Hollywood’s Diversity Problem: Few Changes Made Behind The Camera Despite Nation’s Racial Reckoning, Study Finds

The brutal killings of Black Americans including George Floyd, Ahmaud Arbery, Breonna Taylor and countless others this year have sparked a national reckoning on race and racism not seen in America since the urban uprisings of the 1960s. Hollywood was quick to join the chorus of institutional voices across the nation pledging support for the protesters and their calls for social justice. What was less clear, however, was the degree to which key industry players would put their money where their mouths were, stand on the right side of history, and take actions that might actually move Hollywood in a direction that advances movements for progressive change.  

In a “Dear Hollywood” letter, the Committee of Black Writers of the Writers Guild of America West called the industry’s bluff:

Hollywood, what you do next is paramount. As the most powerful entertainment industry in the world, we challenge you, the powers that be, those individuals with unmistakable privilege, the elite executives who gave the ok on those statements, to begin instituting real systemic change. Basically, either you commit to a new, institutionalized system of accountability with and to Black writers, or you prove that you’re putting on just another strategic, virtue-signaling performance deemed necessary to survive the times. But you won’t be able to survive without the radical inclusion of Black writers and artists on your sets and in your studios.1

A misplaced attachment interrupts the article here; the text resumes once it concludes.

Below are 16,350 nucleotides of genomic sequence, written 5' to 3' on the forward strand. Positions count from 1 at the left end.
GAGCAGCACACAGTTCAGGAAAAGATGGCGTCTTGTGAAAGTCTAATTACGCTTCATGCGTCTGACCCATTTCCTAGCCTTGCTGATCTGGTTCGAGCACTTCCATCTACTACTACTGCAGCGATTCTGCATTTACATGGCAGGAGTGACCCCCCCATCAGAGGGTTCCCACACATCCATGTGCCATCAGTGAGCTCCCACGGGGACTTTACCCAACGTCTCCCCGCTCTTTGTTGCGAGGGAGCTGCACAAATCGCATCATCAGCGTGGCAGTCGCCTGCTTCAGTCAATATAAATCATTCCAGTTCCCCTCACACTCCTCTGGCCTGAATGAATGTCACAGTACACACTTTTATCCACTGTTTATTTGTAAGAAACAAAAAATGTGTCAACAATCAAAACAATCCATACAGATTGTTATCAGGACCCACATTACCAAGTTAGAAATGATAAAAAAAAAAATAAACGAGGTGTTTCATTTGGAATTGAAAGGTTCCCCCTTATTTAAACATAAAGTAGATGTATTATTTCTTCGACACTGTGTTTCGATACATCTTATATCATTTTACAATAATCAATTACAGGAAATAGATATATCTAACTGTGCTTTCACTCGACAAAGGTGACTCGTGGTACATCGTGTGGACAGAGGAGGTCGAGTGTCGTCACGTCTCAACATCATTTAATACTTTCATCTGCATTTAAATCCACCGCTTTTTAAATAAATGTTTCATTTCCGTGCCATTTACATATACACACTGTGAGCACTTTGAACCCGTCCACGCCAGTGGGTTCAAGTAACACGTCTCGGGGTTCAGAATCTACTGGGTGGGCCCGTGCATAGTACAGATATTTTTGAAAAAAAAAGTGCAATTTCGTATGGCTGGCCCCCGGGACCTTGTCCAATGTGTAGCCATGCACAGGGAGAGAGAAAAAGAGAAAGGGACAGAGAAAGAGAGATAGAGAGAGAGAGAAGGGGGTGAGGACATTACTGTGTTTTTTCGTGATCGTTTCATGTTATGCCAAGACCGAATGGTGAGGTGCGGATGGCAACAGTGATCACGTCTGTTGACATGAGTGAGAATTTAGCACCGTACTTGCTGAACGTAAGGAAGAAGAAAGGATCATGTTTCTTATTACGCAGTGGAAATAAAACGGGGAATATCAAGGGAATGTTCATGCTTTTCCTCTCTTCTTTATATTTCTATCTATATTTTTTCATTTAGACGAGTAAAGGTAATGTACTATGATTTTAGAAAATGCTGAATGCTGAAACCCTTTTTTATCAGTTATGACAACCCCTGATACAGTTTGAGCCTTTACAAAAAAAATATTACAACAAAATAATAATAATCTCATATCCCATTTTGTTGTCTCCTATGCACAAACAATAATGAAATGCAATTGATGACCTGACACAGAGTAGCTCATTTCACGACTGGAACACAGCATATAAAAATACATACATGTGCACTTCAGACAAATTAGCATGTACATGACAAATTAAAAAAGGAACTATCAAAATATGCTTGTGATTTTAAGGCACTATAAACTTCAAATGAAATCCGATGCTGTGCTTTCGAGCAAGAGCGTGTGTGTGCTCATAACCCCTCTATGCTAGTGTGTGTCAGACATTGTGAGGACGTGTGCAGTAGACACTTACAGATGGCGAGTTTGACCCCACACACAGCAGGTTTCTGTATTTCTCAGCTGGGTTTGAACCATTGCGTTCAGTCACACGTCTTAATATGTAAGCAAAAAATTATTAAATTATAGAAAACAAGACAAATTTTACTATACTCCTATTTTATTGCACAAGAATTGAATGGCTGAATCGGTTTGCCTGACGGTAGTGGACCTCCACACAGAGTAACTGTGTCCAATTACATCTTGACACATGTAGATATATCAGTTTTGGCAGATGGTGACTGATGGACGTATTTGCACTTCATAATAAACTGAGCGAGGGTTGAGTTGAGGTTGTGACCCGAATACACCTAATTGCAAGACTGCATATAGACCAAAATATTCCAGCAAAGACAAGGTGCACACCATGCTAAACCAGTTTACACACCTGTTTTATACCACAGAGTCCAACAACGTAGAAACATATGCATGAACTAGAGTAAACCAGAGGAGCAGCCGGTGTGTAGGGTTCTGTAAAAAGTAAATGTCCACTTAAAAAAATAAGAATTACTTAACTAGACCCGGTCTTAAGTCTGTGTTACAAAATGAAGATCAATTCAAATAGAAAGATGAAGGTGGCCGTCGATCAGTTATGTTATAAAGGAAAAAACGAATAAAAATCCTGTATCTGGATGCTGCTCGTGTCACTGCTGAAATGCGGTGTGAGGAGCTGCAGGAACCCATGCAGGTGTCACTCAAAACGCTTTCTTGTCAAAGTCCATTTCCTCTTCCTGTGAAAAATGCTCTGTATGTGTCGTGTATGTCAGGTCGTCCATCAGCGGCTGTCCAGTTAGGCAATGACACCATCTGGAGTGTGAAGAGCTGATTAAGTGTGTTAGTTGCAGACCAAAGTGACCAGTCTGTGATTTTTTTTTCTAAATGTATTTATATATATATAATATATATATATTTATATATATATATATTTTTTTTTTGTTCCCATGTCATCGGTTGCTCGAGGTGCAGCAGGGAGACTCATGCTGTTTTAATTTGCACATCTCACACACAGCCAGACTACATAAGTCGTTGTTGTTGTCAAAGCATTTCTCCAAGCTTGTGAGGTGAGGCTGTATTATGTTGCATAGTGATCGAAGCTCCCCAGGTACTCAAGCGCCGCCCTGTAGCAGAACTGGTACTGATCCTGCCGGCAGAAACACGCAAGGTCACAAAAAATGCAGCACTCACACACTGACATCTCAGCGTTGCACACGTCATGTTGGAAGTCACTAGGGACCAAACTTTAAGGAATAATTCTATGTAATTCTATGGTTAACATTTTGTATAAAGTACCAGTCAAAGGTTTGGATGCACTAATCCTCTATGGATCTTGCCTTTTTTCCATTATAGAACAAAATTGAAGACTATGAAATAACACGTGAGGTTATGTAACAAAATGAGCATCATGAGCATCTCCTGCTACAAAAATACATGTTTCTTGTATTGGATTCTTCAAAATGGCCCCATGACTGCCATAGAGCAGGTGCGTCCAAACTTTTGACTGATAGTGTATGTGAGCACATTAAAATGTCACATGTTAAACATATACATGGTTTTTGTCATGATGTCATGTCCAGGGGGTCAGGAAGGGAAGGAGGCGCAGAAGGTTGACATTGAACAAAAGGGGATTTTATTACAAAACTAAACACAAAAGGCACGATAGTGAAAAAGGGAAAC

The Committee of Black Writers’ claim about the necessary connection between the “radical inclusion” of diverse talent and Hollywood’s survival isn’t hyperbole. Not only is opening up the structures of Hollywood to more inclusive storytelling the right thing to do, it is also essential to the bottom line in an increasingly diverse America. As the UCLA Hollywood Diversity Report series, which we write, has documented, people of color — 40.2 percent of the U.S. population in 2019 and growing — express a clear preference for storytelling that centers people like themselves, as well as narratives with which they can relate, in television shows. 

The most recent report in the series, which was released today, drives this point home by revealing critical differences in the top 10 shows by household race and ethnicity. For example:

  • Each of the top 10 broadcast scripted shows for Black households in 2018-19 featured casts that were at least 21 percent minority.
  • Nine of the top 10 broadcast scripted shows for viewers 18-19 and for Asian and Latino households in 2018-19 featured casts that were at least 21 percent minority.
  • Each of the top 10 cable scripted shows for Black households in 2018-19 had casts that were at least 21 percent minority; the same was true for four of the top 10 shows for Latino households.
  • Seven of the top 10 digital scripted shows for Latino households in 2018-19 featured casts that were at least 21 percent minority; the same was true for six of the top 10 digital scripted shows for viewers 18-49 and for Asian and Black households.

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